To check whether a given permutation is even, just write down the permutation (i.e. the function from "where the cubie is" to "where it ought to be") and compute its sign by any standard methods -- e.g., by counting inversions or unraveling its cycle structure.

For edge and corner parity, we temporarily forget the difference between opposing colors on the cube -- say, we call both of white and yellow $X$, both of green and blue $Y$ and both of red and orange $Z$.

Corner parity: This rejects 1/3 of all configurations, and can be defined in the following way: Since we have unified opposing colors, each corner has the colors $X$, $Y$ and $Z$. Let's say that a corner is "oriented correctly" for its instant position if its $X$ side is next to an $X$ center. (This treats the $X$ color pair specially; the $Y$ and $Z$ sides may or may not line up with matching centers). Now for any way to assemble the cube, consider how many clockwise 120° twists of a corner-in-place it would take to orient all of the corners "correctly" without moving them. If this number is a multiple of $3$, the configuration passes the corner parity test. (It is easy to see that a quarter turn of an $X$ face keeps this number unchanged, and only slightly more complex that a quarter turn of $Y$ or $Z$ changes it by a multiple of $3$).

Edge parity: This rejects 1/2 of all configurations. It can be computed much in the same way as the corner parity, except that the definition of "correct orientation" for an edge is a bit more involved. One may take, for example:

  • An edge with a $X$ side is oriented correctly if the $X$ side is next to an $X$ center or if the edge is in the middle layer and would become correctly oriented by a quarter turn of the $Y$ (but not $Z$) face it is in.

  • A $YZ$ edge is oriented correctly either if it sits between a $Y$ and a $Z$ center in the obviously matching way, or if its $Z$ side is next to an $X$ center.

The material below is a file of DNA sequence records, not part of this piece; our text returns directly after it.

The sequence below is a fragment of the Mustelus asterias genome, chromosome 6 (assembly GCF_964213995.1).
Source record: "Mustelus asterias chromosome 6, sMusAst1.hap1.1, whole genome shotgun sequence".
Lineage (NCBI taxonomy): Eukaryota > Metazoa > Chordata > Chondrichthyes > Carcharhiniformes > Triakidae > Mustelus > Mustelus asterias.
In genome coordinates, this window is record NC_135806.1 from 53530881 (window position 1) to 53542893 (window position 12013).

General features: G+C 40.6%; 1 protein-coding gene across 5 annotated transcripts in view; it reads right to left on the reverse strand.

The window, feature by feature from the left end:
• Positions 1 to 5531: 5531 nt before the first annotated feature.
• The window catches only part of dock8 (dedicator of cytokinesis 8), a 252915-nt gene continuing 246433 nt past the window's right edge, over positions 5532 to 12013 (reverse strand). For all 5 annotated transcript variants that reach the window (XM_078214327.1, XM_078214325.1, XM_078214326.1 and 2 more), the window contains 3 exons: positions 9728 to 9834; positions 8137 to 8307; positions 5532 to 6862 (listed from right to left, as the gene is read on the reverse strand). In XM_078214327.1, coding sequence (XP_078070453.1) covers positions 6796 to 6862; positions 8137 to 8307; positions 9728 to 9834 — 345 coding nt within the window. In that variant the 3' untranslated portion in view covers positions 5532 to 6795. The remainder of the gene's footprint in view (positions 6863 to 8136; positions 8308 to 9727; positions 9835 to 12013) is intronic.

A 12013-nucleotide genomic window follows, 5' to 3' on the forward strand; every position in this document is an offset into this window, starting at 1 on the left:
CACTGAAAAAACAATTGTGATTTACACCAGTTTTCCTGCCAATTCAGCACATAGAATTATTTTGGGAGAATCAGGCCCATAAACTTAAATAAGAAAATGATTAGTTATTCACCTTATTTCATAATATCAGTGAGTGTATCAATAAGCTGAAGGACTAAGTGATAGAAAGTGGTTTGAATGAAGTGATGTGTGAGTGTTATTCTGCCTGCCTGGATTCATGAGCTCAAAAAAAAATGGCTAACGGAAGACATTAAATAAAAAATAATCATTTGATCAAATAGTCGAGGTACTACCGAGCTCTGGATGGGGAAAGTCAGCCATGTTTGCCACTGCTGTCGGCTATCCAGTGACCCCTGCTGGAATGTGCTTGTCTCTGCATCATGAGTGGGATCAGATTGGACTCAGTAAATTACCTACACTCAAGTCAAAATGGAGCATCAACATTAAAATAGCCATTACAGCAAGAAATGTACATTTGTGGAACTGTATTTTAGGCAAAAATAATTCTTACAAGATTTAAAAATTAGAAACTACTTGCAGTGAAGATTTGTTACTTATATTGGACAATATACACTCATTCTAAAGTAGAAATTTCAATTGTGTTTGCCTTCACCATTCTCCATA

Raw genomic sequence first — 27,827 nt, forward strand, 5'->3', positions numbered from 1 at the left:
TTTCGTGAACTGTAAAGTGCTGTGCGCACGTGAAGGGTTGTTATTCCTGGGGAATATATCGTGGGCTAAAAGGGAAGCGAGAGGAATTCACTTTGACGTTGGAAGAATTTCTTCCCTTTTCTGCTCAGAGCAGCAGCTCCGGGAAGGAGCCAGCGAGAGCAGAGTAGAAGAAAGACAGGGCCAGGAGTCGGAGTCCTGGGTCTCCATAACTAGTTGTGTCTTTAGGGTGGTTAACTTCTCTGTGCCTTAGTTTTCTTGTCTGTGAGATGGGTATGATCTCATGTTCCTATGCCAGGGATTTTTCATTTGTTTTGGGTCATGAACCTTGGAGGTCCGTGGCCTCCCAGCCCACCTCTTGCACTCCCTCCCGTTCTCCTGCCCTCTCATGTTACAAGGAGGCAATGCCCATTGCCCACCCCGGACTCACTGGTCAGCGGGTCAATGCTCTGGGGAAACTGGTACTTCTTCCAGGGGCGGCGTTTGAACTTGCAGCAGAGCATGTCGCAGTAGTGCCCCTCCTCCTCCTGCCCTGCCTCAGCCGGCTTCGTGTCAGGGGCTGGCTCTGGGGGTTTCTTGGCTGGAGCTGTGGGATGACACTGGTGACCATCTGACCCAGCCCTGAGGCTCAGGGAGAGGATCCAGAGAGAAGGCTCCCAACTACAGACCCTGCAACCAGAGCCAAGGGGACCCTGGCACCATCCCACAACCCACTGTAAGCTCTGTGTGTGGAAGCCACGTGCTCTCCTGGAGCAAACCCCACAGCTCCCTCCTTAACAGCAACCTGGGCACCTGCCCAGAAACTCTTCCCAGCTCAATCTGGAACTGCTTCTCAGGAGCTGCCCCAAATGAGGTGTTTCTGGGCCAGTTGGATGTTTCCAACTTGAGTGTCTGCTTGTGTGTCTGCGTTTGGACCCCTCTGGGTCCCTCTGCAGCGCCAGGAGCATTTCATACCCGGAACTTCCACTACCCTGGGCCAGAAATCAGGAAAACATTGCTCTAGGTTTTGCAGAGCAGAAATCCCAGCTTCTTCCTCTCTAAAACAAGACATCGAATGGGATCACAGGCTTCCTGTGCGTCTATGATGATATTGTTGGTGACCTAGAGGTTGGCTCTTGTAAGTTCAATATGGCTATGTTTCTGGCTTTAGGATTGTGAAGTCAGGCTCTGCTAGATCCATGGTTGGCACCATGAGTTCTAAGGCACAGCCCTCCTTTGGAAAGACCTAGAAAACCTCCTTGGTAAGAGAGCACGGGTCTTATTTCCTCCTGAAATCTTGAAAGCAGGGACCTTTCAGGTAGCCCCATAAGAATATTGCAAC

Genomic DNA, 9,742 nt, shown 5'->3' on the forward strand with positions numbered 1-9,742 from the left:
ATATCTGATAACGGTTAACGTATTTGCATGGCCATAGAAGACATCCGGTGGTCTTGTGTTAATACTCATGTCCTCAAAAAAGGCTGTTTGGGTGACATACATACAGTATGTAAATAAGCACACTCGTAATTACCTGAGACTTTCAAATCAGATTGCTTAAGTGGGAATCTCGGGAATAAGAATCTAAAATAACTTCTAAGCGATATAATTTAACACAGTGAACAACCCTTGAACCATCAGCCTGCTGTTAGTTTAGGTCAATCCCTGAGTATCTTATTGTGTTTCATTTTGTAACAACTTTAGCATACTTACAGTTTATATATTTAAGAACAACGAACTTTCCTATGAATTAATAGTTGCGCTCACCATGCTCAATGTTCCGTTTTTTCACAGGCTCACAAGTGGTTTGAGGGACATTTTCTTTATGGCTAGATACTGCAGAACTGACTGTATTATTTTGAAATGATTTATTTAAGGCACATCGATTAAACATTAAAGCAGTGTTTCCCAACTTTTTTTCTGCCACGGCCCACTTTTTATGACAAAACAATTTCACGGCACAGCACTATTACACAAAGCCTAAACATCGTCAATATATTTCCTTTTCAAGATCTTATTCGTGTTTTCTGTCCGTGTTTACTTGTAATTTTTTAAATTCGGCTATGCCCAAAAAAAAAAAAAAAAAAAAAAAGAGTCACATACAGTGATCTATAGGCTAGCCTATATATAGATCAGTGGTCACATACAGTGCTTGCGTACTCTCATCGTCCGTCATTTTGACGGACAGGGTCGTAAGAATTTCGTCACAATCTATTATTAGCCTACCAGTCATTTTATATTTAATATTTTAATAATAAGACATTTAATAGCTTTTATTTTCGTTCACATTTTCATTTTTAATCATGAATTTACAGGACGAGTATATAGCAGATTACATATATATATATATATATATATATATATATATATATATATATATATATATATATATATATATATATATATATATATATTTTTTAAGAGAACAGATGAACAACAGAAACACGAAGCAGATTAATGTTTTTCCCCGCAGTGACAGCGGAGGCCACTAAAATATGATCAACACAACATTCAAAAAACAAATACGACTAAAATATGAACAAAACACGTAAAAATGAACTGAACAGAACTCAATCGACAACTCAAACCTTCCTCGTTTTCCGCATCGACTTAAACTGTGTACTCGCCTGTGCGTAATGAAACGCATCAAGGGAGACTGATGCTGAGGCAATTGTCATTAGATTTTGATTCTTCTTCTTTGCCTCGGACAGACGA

One may now check that a quarter turn of an $X$ or $Y$ face doesn't change whether any edge is oriented correctly or not, whereas a $Z$ quarter-turn changes each of the four edges it moves from correct to non-correct or vice versa. Thus, every legal move changes the number of correctly oriented edges by an even amount. So we must reject any way to assemble the cube that ends up with an odd number of incorrectly oriented edges.

Though not immediately obvious, these three tests will reject any configuration that cannot be solved.


The corner-parity check carries over to larger cubes unchanged, but the two other tests cannot always be directly applied to larger cubes. For a 4×4×4 cube with indistinguishable center pieces, the corner parity check is the only check; anything that satisfies it can be solved. For a 5×5×5 cube, the virtual 3×3×3 formed by corners, middle centers and middle edges must be solvable according to the 3×3×3 rules, and it turns out that the remaining pieces can always be solved, again assuming that centers are indistinguishable. I think that larger-yet cubes continue the pattern from 4×4×4 and 5×5×5.

There are special parity checks to apply for supercubes (where the orientation and/or permutation of center pieces of the same main color matters); I don't remember offhand how they work.

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The regularity in the assignments you describe is useful for a computer evaluation but not required mathematically; any assignments from $\mathbb Z_2$ to edge pieces and edge slots and any consistently oriented assignments from $\mathbb Z_3$ to corner pieces and corner slots will do. –  joriki Apr 3 '12 at 15:04